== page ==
Pakistan flood effects will linger: aid agencies
UN calls for relief efforts to be scaled up
The flood waters that inundated a large swath of Pakistan and forced millions of people out of their homes are starting to recede in some areas — but humanitarian organizations are warning that the need will linger long after the water has poured into the sea.
More than 1,600 people have been killed and an estimated 17.2 million people have been affected since the heavy floods began in late July, the United Nations says.
The UN has called for $460 million US to meet immediate relief needs — a financial goal it has yet to meet — and reconstruction costs are expected to run into the billions, the International Monetary Fund says.
"We've had a lot of issues with getting Canadians to pay attention to this crisis and donate," said Nicolas Moyer, co-ordinator of the Humanitarian Coalition, a network of four Canadian humanitarian organizations that work to raise awareness and funds during crises.
He said donations increased after the federal government announced the creation of the Pakistan Floods Relief Fund, a program that will see the federal government match donations made by individual Canadians to eligible charities. But the initial spike has largely tapered off, he says.
The program was announced on Sunday, Aug. 22 and applies to donations made between Aug. 2 and Sept. 12. The funds raised will be an addition to the $33 million the Canadian government has already pledged.
Moyer says the Humanitarian Coalition — made up of Care Canada, Oxfam Canada, Oxfam Quebec and Save the Children Canada — has raised roughly $1.4 million for Pakistan since the floods started. Roughly $600,000 of the funding came in during the first week after the government announced the matching program, he said.
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About half of that increase came in between Monday to Wednesday right after the announcement, he said.
"The boost of the matching fund program has largely dissipated," he said.
Caroline Riseboro, the vice-president of public affairs at World Vision Canada, said her organization saw a 33 per cent increase in donations right after the matching program was announced.
"But after that, it has been slow," Riseboro said, noting that it has been a challenge to raise awareness about the slow-moving crisis, particularly as coverage of the floods moves off the front page of newspapers.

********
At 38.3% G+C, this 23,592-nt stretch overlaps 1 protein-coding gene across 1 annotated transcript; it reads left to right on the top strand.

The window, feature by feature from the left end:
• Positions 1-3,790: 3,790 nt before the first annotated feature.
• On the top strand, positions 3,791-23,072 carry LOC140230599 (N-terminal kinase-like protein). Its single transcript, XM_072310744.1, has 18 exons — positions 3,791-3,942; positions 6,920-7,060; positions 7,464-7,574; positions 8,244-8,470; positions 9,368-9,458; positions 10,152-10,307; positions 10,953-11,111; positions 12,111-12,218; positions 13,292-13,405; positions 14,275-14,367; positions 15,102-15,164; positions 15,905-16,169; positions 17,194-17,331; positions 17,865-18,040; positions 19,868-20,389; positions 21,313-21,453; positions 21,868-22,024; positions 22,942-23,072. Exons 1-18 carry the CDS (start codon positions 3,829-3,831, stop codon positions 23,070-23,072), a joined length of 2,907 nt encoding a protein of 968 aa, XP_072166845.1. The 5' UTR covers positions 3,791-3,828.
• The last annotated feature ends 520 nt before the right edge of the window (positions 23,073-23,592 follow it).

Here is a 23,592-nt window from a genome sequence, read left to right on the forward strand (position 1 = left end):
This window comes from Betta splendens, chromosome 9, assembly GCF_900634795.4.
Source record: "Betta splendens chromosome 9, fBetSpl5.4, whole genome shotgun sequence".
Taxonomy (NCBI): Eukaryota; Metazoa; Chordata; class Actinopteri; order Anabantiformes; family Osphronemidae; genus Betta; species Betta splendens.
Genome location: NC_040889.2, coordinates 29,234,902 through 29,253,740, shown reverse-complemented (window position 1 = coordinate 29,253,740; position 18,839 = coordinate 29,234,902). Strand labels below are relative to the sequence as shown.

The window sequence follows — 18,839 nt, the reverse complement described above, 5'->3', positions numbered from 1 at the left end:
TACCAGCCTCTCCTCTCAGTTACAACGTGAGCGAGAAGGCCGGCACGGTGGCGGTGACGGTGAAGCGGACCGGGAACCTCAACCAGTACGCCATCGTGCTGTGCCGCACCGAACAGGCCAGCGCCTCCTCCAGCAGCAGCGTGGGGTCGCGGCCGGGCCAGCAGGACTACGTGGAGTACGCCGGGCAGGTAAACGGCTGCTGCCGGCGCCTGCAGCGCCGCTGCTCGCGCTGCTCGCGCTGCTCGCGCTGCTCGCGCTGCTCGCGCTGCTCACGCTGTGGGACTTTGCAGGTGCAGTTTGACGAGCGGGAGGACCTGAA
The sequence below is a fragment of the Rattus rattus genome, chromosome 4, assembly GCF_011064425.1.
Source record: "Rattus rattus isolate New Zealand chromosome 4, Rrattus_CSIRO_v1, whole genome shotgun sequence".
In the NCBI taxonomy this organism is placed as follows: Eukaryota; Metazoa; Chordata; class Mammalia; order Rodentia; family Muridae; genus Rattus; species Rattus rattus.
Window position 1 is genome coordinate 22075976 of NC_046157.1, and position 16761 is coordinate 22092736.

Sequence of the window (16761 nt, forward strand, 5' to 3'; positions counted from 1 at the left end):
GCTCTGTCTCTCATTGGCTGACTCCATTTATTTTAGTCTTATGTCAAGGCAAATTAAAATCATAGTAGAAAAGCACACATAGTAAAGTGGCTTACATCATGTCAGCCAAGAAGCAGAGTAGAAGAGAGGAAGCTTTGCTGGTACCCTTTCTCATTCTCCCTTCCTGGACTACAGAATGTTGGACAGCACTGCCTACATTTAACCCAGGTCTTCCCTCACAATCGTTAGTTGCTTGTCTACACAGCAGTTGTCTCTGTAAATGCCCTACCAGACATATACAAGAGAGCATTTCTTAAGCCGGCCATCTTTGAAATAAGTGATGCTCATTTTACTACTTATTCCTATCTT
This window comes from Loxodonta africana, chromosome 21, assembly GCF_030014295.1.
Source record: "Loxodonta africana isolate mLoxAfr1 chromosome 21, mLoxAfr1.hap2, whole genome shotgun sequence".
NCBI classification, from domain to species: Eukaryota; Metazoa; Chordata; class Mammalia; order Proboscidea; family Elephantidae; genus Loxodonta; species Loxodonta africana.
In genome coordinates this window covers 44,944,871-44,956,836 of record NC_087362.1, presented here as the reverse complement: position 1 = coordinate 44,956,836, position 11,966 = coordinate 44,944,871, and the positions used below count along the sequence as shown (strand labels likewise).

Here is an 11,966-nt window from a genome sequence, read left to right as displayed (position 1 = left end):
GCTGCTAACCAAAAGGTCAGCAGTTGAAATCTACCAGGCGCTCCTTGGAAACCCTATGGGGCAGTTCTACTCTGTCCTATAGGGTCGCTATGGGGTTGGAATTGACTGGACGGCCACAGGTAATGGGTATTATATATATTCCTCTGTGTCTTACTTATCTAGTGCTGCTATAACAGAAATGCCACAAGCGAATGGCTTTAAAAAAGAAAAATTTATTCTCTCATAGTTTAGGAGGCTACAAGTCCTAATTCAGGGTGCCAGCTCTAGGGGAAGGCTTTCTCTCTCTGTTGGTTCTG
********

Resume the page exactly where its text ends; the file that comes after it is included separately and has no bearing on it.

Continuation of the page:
Zaid Al-Rawmi, a spokesman for Islamic Relief Canada, said his organization also saw a spike after the program was announced, but he noted that donations have "tapered off a little" as time passed and media coverage decreased.
Aid must be scaled up: UN
The floods that have swamped the Indus and its tributaries are gradually declining, officials say, but Pakistani government leaders and top UN officials say aid efforts still need to be scaled up.
For people like Ziarat Gul, an Afghan refugee who spent three decades building a new life in neighbouring Pakistan, the needs are pressing. He told The Associated Press that the floods wiped out the life he built for himself and his family.
"I am left with only the clothes I am wearing," the 60-year-old said from the Azakhel refugee camp, roughly 150 kilometres from the capital, Islamabad.
Pakistan's economy is also at risk, as the floods have destroyed millions of hectares of crops and could lead to soaring inflation and job losses, Pakistan's Prime Minister Yousuf Raza Gilani said Wednesday.
"The crisis is far from over," said Tammy Hasselfeldt, chair of the Pakistan Humanitarian Forum, a consortium of non-governmental organizations.
"In fact, we are now entering the most difficult stages. Unless we can act fast enough, children and other vulnerable people may succumb."
UNICEF's executive director Anthony Lake said Monday that more needs to be done to stave off a potential "second wave of disease and misery for millions of families."
Even the UN is having trouble raising funds.
Contributions to the UN's initial Pakistan emergency response plan stood at $274 million — 59.6 per cent of amount sought — on Aug. 24, officials say.
By Sept. 1, the total had increased to $291 million, 63.4 per cent of the amount the UN says is needed to meet initial needs.
More than 1.2 million homes have been damaged and millions of people are still in need of shelter, and clean water and food are still in short supply in some areas, the UN says.
Skin diseases, respiratory infections have hit many flood victims and more than half a million people have been treated for diarrhoeal diseases, the World Health Organization says.
Médecins Sans Frontières, or Doctors Without Borders, is distributing tents and clean water, and running mobile clinics to help treat flood victims across Pakistan.
Rebecca Davies, the fundraising director of Médecins Sans Frontières Canada, said MSF Canada is raising money for Pakistan but is not participating in the government's matching program in order to maintain independence and security for its workers in the field.
"There are real security implications for the way we do our fundraising," Davies said, adding that MSF relies entirely on private donations to fund its medical relief programs in Pakistan.
She said some potential donors choose to give to other charities that are participating in the matching program — but she said roughly 75 per cent of donors who contact MSF Canada still choose to donate to the organization's flood relief program.
The most important priority, the aid groups say, is continuing to provide support to relief and reconstruction programs after the sense of urgency fades.
"The impulse to give wanes, but the need doesn't. The need is only growing," Davies said.
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With files from the CBC's Jennifer Walter and The Associated Press